Two-Hundred Year Thinking - Part 2 - Benjamin Franklin
Updated: Aug 24, 2020
Yesterday, I introduced the topic of "Two-Hundred Year Thinking" ® by talking about Native American Philosophy. Many Native American tribes follow the practice of thinking about ancestors seven generations in the past and descendants seven generation in the future when making decisions.
Benjamin Franklin was also a strong proponent of 200 year thinking (which is about 7 generations).
In yesterday's blog I talked about some of my ancestors, Joseph and Henrietta Anthony, who lived in Philadelphia about the same time as Franklin.
Here is Benjamin Franklin's 200 year story:
"Benjamin Franklin’s will and codicil are unusual documents, especially in the history of endowments. Ben Franklin did not invent the concept of the endowment, but with his creativity Franklin could not resist changing an idea in order to improve it. In the 1789 version of his will, Franklin donated 1,000 pounds each to the inhabitants of his native Boston and to his adopted city of Philadelphia. He put a condition on the gifts to each city that it be placed in a fund that would gather interest and serve a designated purpose for a period of 200 years.
The purpose of his gift, as with many such gifts, related to his own personal experiences. As a young man, Franklin received his professional training as a printer’s apprentice and entered into business with a loan from two friends. In the will he noted, “That loan was the foundation of my fortune and all the utility in life that may be ascribed to me.” It is not a surprise that the purpose of his endowment was to help young apprentices.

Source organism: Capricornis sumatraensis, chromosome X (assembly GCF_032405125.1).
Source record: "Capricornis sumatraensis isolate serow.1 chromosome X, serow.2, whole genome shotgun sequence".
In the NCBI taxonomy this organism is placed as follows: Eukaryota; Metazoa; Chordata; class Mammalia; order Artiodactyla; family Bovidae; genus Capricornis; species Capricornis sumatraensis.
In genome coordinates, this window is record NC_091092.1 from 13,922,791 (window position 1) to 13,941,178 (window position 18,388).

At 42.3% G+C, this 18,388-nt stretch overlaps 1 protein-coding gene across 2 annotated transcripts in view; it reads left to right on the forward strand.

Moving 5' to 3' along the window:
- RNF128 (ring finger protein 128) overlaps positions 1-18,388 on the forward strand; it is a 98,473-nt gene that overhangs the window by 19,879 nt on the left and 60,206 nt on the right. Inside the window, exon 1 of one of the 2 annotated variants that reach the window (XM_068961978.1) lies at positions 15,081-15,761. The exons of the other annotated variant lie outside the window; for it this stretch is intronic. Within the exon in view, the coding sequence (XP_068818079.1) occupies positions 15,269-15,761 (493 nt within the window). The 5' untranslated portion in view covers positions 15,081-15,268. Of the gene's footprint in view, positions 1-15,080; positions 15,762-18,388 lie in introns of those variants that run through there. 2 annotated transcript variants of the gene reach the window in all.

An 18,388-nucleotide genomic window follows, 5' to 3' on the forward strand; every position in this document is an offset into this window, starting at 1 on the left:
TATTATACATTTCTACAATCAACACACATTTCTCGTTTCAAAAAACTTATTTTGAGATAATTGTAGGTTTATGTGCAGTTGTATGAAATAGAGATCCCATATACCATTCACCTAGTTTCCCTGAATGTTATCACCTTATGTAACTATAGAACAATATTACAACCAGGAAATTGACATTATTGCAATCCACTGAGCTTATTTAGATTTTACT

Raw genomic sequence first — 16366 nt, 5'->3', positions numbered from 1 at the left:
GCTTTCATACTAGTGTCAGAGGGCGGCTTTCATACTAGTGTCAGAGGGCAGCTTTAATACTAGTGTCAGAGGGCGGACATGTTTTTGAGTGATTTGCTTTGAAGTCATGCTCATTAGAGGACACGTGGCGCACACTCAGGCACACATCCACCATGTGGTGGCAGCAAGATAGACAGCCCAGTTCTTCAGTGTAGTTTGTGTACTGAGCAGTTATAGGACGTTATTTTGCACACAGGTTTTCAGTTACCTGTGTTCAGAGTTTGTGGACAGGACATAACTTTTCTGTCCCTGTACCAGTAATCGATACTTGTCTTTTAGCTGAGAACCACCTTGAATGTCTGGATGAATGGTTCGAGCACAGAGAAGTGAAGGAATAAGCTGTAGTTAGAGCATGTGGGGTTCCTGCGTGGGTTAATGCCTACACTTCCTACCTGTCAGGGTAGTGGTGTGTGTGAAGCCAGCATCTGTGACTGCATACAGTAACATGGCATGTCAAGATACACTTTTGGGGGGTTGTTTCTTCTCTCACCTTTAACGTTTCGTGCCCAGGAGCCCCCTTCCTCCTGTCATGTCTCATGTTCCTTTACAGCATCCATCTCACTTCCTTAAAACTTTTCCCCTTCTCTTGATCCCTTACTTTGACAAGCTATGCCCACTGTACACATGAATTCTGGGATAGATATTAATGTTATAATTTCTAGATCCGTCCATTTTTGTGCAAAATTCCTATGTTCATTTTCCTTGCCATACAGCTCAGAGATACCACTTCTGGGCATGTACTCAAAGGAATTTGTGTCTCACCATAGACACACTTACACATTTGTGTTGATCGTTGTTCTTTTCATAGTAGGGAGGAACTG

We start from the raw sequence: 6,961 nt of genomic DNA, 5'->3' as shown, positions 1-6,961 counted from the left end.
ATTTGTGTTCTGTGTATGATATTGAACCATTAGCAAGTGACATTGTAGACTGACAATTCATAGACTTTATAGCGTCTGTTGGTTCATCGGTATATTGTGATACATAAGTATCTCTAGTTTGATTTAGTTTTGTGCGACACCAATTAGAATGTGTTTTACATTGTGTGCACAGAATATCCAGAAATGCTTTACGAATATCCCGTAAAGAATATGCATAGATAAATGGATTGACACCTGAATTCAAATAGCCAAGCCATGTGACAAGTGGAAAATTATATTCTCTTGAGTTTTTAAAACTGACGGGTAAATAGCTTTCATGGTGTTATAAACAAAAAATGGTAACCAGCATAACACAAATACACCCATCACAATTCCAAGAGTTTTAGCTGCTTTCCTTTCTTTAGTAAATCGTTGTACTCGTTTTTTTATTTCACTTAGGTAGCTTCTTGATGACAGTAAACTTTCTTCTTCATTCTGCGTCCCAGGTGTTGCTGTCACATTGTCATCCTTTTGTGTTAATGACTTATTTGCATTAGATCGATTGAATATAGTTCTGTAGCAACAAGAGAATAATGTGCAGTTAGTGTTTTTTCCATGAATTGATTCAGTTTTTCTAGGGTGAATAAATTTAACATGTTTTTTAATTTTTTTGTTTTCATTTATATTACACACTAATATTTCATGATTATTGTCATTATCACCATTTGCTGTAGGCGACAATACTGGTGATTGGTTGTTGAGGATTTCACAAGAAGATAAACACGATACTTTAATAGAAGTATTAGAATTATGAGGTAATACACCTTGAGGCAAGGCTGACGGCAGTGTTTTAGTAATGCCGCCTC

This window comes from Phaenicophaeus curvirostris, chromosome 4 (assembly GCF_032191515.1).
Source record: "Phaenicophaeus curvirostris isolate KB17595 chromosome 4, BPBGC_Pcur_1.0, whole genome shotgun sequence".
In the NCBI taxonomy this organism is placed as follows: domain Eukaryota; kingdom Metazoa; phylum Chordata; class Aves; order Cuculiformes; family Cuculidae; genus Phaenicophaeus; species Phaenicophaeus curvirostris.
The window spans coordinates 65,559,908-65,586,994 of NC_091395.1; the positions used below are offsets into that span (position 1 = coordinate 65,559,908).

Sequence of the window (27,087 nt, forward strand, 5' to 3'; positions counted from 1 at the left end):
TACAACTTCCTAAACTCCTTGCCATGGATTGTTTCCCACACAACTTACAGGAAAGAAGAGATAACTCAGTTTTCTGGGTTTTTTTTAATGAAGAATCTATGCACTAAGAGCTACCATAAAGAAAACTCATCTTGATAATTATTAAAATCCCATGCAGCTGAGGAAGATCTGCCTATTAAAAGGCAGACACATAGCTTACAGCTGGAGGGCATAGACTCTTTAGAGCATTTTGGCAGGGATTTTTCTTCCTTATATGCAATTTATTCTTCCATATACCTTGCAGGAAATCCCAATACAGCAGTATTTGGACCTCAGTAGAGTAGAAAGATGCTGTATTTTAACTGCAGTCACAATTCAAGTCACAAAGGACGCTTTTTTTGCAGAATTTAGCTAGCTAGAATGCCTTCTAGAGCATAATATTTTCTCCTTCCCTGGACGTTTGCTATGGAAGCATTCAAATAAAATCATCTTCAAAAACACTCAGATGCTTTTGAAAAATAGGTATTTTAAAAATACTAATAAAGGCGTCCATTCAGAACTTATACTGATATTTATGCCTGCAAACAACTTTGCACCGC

His instructions were laid out as follows:
“The Trustees shall…let out the sum upon interest, at five percent, per annum, to such young married artificers, under the age of twenty-five years, as have served an apprenticeship in the said town, and faithfully fulfilled the duties required in their indentures, so as to obtain a good moral character from at least two respectable citizens, who are willing to become their sureties, for the repayment of the moneys so lent, with interest, according to the terms hereinafter prescribed…”
WHAT ACTUALLY HAPPENED
In 1894, at the end of the first 100 years, the Boston fund had been used as instructed and had grown to 131,000 pounds ($391,000). In the following century, the bulk of the proceeds were used to fund public works in Boston. In 1905, $322,490 was used to establish the Franklin Union, a technical school. The remainder of the funds continued to be loaned out for apprentice programs and scholarships. In 1990, at the end of the second 100 years, the Boston endowment was worth more than $5,000,000 and the Philadelphia endowment, about half that. In both cities Franklin’s endowment has been used to help thousands of young people and has served as an enduring testament to philanthropy and community service."
Thinking 200 years into the future has a lot of benefits, including encouraging you to take a broader perspective as you look at the purpose of your life.
Take some time to think through the purpose of your life – in terms of the impact you want to have on the world 200 years from now. Determine what impact that vision will have on your giving during your lifetime.
Tomorrow, in part three of this series, I will talk about the idea of the"Two-Hundred Year Letter".